Emerging Players to Watch Under 21: Men Part 2

(ICC Media Zone)

Sulaimon Runsewe
Right-hand batsman

“That’s probably the fastest you’ve run in your life.”

In one of the more light-hearted moments at the T20 World Cup Qualifier, Alan Wilkins alongside HD Ackerman could only laugh when 18-year-old Runsewe needed to take a nature break during his innings against Canada. On 18 off as many balls, Runsewe added another 9 before falling to Saad Bin Zafar.

Not just on and off the field, Runsewe is lightning between the wickets and plays with a compact technique, turning ones into twos with touch around the ground. A member of both the senior side at the T20 World Cup Qualifier, Runsewe was the vice-captain at the U19 World Cup, making the first half-century for his country against Japan.

A run machine in junior continental cricket, Runsewe has the game and the temperament to make waves at the next level.

Pawan Sarraf (WicketNepal)

Pawan Sarraf
Right-hand batsman


Another day, another Nepali gem.

Finding prodigies has never been a problem in the country. Instead, issues have surrounded continued development, making the most of the talent in their hands. Sarraf is an example of a diamond in the rough: plenty of potential, but not quite a finished product.

An off-spinning all-rounder who has moved up and down the batting order, Sarraf’s career will blossom when it’s worked out how to use him best. In eleven innings, Sarraf has almost batted in every position in the top seven already.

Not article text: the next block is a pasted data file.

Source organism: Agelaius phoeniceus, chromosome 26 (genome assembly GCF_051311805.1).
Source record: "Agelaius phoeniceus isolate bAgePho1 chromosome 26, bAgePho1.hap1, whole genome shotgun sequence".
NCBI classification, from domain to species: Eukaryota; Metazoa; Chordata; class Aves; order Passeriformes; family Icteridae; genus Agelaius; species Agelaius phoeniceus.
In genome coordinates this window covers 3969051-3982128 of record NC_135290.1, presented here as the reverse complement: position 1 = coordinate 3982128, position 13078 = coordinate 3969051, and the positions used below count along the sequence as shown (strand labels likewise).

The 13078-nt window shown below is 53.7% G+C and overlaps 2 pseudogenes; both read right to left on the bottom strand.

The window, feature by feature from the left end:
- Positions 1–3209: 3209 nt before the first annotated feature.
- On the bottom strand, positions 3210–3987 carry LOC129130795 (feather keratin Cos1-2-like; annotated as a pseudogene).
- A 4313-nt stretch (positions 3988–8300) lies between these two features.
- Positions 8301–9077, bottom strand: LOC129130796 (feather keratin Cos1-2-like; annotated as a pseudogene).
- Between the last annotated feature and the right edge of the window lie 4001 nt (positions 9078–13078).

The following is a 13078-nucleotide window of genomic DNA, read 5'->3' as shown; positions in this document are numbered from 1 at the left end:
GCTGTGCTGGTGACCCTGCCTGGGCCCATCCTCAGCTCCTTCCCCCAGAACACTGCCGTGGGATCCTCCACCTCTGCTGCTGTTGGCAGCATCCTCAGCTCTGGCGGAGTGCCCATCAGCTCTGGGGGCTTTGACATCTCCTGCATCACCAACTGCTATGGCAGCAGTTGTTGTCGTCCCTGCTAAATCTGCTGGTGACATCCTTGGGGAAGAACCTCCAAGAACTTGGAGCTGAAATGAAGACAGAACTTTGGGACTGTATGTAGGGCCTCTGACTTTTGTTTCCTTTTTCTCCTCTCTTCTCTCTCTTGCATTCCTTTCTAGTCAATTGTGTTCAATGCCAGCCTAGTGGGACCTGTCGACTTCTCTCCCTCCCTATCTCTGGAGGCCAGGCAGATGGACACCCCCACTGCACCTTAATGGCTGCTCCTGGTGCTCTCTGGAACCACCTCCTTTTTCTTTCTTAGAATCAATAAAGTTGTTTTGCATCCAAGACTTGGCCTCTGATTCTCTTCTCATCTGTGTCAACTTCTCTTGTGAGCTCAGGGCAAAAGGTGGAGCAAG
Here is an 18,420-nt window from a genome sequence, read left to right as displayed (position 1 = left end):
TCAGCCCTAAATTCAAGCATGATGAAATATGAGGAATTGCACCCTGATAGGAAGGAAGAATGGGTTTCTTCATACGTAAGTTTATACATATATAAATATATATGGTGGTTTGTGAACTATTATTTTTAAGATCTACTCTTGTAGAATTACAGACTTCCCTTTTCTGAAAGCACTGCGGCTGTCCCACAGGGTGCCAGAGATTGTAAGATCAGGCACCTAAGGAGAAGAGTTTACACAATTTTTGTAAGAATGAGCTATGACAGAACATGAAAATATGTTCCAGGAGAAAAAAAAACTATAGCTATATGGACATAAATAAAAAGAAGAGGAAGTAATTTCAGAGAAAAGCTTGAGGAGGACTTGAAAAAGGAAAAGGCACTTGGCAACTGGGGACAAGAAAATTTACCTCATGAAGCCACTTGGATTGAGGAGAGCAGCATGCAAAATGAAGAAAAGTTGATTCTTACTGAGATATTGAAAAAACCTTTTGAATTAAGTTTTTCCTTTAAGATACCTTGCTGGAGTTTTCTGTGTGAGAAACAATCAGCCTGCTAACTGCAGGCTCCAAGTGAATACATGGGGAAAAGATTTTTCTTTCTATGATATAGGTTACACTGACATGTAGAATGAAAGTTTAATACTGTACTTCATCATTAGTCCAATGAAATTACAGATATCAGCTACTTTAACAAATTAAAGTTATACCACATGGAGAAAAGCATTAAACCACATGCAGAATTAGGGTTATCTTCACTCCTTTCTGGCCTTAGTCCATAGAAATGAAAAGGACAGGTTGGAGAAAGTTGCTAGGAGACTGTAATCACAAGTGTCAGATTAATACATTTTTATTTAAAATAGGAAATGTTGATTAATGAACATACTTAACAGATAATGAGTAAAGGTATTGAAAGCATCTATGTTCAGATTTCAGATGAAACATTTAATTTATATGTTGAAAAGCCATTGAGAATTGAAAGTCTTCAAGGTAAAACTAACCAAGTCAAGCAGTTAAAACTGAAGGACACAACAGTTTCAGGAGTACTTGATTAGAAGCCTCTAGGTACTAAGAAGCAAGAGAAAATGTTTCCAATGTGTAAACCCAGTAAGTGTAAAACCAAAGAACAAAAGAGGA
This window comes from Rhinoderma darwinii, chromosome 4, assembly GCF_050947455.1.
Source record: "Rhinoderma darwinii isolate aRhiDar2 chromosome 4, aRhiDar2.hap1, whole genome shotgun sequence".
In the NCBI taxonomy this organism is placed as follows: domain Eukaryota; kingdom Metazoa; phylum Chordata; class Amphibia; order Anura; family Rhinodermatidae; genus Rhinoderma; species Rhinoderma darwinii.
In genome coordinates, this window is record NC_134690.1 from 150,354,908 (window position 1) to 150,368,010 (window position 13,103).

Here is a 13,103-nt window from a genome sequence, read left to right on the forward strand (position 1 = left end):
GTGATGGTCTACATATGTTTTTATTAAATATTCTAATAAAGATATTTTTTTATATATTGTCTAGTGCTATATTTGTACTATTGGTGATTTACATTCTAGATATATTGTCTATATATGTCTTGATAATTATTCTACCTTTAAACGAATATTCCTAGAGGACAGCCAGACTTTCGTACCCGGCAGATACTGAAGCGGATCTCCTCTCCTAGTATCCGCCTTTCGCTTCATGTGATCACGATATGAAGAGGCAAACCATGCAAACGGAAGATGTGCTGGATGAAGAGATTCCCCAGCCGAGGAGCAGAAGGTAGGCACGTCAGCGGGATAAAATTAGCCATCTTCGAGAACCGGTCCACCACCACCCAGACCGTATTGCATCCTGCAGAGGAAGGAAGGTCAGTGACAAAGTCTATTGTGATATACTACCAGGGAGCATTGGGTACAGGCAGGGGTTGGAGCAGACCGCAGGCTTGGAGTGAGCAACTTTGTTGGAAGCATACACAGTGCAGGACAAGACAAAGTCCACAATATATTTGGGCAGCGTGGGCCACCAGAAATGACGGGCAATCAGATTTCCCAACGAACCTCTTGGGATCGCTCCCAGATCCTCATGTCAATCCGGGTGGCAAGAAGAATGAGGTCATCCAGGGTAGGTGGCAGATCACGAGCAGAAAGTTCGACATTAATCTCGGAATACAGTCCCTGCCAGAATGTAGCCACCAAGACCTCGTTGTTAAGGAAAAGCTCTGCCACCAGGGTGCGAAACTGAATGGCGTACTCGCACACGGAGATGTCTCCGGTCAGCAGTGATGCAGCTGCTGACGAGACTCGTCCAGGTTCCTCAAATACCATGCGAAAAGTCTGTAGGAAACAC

At ease off the back foot, and strong on the sweep shot, Sarraf is adept at playing cross-bat shots off any length. Comfortable playing spin, Sarraf’s improvement playing off the front foot will round his game. With the ball, Sarraf ties to get as tall as possible to maximise his bounce.

(ICC Media Zone)

Ben Shikongo
Right-arm medium-fast

Nought and two to begin their T20 World Cup Qualifying campaign last year, Namibia was staring down the barrel of bundling out of the tournament, spoiling a trailblazing 2019 to that point.

Forced to reshuffle, Shikongo was included as extra quick, and an unknown to other teams in UAE. Beating the defences of Craig Wallace in the team’s first over with the ball, his injection of pace was one of the turning points of Namibia’s campaign, with the Eagles eventually booking a ticket to Australia.

To the naked eye, Shikongo edges other youngsters in the group on speed. A strong action, Shikongo transfers energy through the crease with a sprinter’s run-up, before ripping his left arm down hard to generate his pace.

With a spate of all-rounders and other quicks on the Namibian fringes, Shikongo is still a future spearhead of the bowling attack.


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